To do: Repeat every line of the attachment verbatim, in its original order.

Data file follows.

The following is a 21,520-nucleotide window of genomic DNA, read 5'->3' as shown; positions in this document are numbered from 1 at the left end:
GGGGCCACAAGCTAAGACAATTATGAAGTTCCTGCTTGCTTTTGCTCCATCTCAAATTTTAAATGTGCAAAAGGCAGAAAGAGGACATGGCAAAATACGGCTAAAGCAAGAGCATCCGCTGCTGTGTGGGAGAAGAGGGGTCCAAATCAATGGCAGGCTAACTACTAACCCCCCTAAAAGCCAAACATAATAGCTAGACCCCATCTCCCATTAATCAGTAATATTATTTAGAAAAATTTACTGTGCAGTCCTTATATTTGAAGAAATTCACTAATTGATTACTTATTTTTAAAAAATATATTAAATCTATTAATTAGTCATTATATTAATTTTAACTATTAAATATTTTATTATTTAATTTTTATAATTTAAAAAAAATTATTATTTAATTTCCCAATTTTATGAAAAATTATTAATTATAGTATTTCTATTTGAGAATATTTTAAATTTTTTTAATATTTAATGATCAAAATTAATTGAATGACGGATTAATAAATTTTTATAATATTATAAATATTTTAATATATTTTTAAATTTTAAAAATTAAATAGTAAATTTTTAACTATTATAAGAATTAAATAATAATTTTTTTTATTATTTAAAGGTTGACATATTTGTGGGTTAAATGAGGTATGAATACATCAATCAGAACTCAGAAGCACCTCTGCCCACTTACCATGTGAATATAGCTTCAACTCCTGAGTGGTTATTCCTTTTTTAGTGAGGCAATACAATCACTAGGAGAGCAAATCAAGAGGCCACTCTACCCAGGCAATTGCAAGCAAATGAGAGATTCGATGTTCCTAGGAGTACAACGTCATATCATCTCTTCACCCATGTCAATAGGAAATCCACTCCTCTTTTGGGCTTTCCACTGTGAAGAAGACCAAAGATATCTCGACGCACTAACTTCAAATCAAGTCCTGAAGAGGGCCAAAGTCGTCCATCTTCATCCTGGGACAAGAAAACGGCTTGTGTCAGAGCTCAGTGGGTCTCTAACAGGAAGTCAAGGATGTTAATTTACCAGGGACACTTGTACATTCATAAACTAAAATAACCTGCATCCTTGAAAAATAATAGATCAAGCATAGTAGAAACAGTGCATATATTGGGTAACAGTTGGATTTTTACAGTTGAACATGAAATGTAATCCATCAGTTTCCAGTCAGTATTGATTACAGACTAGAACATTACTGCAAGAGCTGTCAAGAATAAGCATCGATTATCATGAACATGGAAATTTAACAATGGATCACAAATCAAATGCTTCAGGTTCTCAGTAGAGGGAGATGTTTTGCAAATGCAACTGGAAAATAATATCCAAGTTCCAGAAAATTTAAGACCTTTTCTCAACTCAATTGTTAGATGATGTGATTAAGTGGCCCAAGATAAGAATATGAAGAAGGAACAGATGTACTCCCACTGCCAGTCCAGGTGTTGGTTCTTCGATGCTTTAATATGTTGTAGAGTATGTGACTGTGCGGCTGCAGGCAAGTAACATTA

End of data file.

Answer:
The following is a 21,520-nucleotide window of genomic DNA, read 5'->3' as shown; positions in this document are numbered from 1 at the left end:
GGGGCCACAAGCTAAGACAATTATGAAGTTCCTGCTTGCTTTTGCTCCATCTCAAATTTTAAATGTGCAAAAGGCAGAAAGAGGACATGGCAAAATACGGCTAAAGCAAGAGCATCCGCTGCTGTGTGGGAGAAGAGGGGTCCAAATCAATGGCAGGCTAACTACTAACCCCCCTAAAAGCCAAACATAATAGCTAGACCCCATCTCCCATTAATCAGTAATATTATTTAGAAAAATTTACTGTGCAGTCCTTATATTTGAAGAAATTCACTAATTGATTACTTATTTTTAAAAAATATATTAAATCTATTAATTAGTCATTATATTAATTTTAACTATTAAATATTTTATTATTTAATTTTTATAATTTAAAAAAAATTATTATTTAATTTCCCAATTTTATGAAAAATTATTAATTATAGTATTTCTATTTGAGAATATTTTAAATTTTTTTAATATTTAATGATCAAAATTAATTGAATGACGGATTAATAAATTTTTATAATATTATAAATATTTTAATATATTTTTAAATTTTAAAAATTAAATAGTAAATTTTTAACTATTATAAGAATTAAATAATAATTTTTTTTATTATTTAAAGGTTGACATATTTGTGGGTTAAATGAGGTATGAATACATCAATCAGAACTCAGAAGCACCTCTGCCCACTTACCATGTGAATATAGCTTCAACTCCTGAGTGGTTATTCCTTTTTTAGTGAGGCAATACAATCACTAGGAGAGCAAATCAAGAGGCCACTCTACCCAGGCAATTGCAAGCAAATGAGAGATTCGATGTTCCTAGGAGTACAACGTCATATCATCTCTTCACCCATGTCAATAGGAAATCCACTCCTCTTTTGGGCTTTCCACTGTGAAGAAGACCAAAGATATCTCGACGCACTAACTTCAAATCAAGTCCTGAAGAGGGCCAAAGTCGTCCATCTTCATCCTGGGACAAGAAAACGGCTTGTGTCAGAGCTCAGTGGGTCTCTAACAGGAAGTCAAGGATGTTAATTTACCAGGGACACTTGTACATTCATAAACTAAAATAACCTGCATCCTTGAAAAATAATAGATCAAGCATAGTAGAAACAGTGCATATATTGGGTAACAGTTGGATTTTTACAGTTGAACATGAAATGTAATCCATCAGTTTCCAGTCAGTATTGATTACAGACTAGAACATTACTGCAAGAGCTGTCAAGAATAAGCATCGATTATCATGAACATGGAAATTTAACAATGGATCACAAATCAAATGCTTCAGGTTCTCAGTAGAGGGAGATGTTTTGCAAATGCAACTGGAAAATAATATCCAAGTTCCAGAAAATTTAAGACCTTTTCTCAACTCAATTGTTAGATGATGTGATTAAGTGGCCCAAGATAAGAATATGAAGAAGGAACAGATGTACTCCCACTGCCAGTCCAGGTGTTGGTTCTTCGATGCTTTAATATGTTGTAGAGTATGTGACTGTGCGGCTGCAGGCAAGTAACATTA